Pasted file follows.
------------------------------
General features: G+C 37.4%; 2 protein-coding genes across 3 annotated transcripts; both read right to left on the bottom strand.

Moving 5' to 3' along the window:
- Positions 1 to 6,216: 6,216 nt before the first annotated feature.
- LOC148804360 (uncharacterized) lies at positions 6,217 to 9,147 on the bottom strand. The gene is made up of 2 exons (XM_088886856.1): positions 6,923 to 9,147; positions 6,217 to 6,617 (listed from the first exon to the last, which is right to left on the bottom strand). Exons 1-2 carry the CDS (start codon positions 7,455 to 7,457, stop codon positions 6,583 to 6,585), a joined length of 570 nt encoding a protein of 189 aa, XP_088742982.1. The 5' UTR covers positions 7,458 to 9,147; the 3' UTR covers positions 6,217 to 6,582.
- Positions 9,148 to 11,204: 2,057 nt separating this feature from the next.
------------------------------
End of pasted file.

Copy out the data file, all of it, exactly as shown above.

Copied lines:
General features: G+C 37.4%; 2 protein-coding genes across 3 annotated transcripts; both read right to left on the bottom strand.

Moving 5' to 3' along the window:
- Positions 1 to 6,216: 6,216 nt before the first annotated feature.
- LOC148804360 (uncharacterized) lies at positions 6,217 to 9,147 on the bottom strand. The gene is made up of 2 exons (XM_088886856.1): positions 6,923 to 9,147; positions 6,217 to 6,617 (listed from the first exon to the last, which is right to left on the bottom strand). Exons 1-2 carry the CDS (start codon positions 7,455 to 7,457, stop codon positions 6,583 to 6,585), a joined length of 570 nt encoding a protein of 189 aa, XP_088742982.1. The 5' UTR covers positions 7,458 to 9,147; the 3' UTR covers positions 6,217 to 6,582.
- Positions 9,148 to 11,204: 2,057 nt separating this feature from the next.